The sentiment behind the idea of giving the media and therefore fans greater access to NBA coaches and players during games is in some regards an admirable one. The practice of it, however, is downright foolish.
The first installment of the NBA's new rules requiring selected coaches and players to wear microphones and do interviews during nationally televised games came last night, with George Karl and Avery Johnson miked on the sidelines and Jerry Stackhouse and Eduardo Najera miked on the court during the Nuggets-Mavericks contest in Dallas. With the day of reckoning regarding these mikes now upon us, it seems only so timely to take a few minutes to address the particular issue at hand.
Said issue would be that which involves interrupting employees during their worktimes and wholly infringes on the privacy so valued by these employees. Undoubtedly, as a fan of the game, it would be -- for lack of a better word -- cool to be able to have access to coaches in the huddle, players on the floor and teams in the locker room. But as often as the fans end up being the wronged party in professional sports, and as much of an advocate for any fan-benefitting policies as I tend to be, there has to be a limit.
Simply put, the idea of mandating mikes and cameras in the locker room and huddle is unacceptable. Those are the two places as well as perhaps the court that have long been intended to be the sanctuaries for the players and coaches. These are the places where teams can remain impervious to all outside forces, where players and coaches can commiserate with each other without being right under the watchful eye of the press and of the opponent. What they say does not have to be censored, and it does not have to be guarded. For folks who are subjected to the press on a virtually round-the-clock basis, these are their only times alone. They are left alone largely so as to enable them to get in the right mindset to do their jobs as effectively as possible and put out as good a product as they can.
They are left alone also to preserve the sanctity of the team, to prevent the intrusion of outsiders and opponents. Having access to the huddle and locker room almost completely removes this. It puts coaches and players on guard and restricts the level of information that can be imparted from coach to player and from teammate to teammate. Just two months ago, what is currently the country's most dominant professional sports team was penalized for illicitly using cameras to monitor the sidelines of opponents. Now, basketball is going to legalize media companies doing the same thing simply to give the fans a few extra seconds of access and possibly make an extra few bucks off of telecasts? Give me a break.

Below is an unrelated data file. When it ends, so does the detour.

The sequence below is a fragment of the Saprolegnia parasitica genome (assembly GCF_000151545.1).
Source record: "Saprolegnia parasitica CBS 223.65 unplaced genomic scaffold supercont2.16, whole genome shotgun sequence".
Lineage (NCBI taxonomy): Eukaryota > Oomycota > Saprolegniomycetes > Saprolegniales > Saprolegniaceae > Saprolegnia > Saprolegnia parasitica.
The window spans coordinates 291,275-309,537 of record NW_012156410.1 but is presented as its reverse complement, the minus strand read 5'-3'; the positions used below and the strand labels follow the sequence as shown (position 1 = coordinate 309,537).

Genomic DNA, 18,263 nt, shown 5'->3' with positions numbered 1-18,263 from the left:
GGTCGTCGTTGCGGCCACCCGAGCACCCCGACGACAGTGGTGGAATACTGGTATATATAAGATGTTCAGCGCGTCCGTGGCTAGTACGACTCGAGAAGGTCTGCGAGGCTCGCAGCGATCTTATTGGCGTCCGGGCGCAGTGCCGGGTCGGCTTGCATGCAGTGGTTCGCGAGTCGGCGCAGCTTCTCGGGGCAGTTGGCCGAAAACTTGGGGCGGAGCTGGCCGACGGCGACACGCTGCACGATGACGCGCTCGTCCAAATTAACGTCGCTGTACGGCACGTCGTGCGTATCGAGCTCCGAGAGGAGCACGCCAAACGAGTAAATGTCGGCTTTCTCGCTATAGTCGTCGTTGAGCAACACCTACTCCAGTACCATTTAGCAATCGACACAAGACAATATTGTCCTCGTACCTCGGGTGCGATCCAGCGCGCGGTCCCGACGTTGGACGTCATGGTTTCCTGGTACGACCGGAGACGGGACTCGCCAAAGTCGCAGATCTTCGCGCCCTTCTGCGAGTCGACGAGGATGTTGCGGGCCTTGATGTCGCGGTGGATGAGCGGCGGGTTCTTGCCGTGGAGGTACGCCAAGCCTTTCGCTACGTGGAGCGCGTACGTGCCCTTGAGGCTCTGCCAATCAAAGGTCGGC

The press already has access to the players, access that translates to the fans. The press can talk to the players and coaches before and after the game and sometimes at halftime as well. The fans can watch or listen to these interviews. In this day and age, the press often goes way beyond the boundaries of the arena and the media room in order to cover its subjects. Media members record and write up these experiences for all sorts of traditional media as well as often posting them online within minutes in this 21st century we live in. As such, the fans have access to the players as well. For all the talk that goes on about how the players make exorbitant amounts of money to play a game and as a result shouldn't be complaining about their working conditions, these guys do have a job to do, and they deserve the opportunity to do it well and without added hindrances.
The press, particularly the sports media, has reached a point where it knows no limits in covering its subjects. For two and a half to three hours of each game day, the media needs to learn to live without extra access. Coaches giving interviews between quarters? So much for these individuals being paid to impart teaching and advice to, you know, their players. Players being forced to wear mikes on the floor? As if these folks don't have enough to focus on without worrying about saying something that is accepted in the fraternity of players but will be overblown by the media, or, perhaps worse yet, unwittingly providing too much information about the inner workings of his own team.
The NBA wants to make the game more appealing to fans, but apparently no one told the Association that one of the general public's biggest concerns about the league is the quality of the product. That product would be related to the actual playing of the game first and foremost. While one can't say with certainty that there will be all that much detriment caused by this new policy, one thing is for sure: It certainly won't help.
There is no shortage of talk about how professional athletes in this country need to stop some of their more foolish conduct antics and focus on doing their jobs. Effective last night in Dallas, the fact of the matter is that the National Basketball Association has unnecessarily made this task that much more difficult for its employees.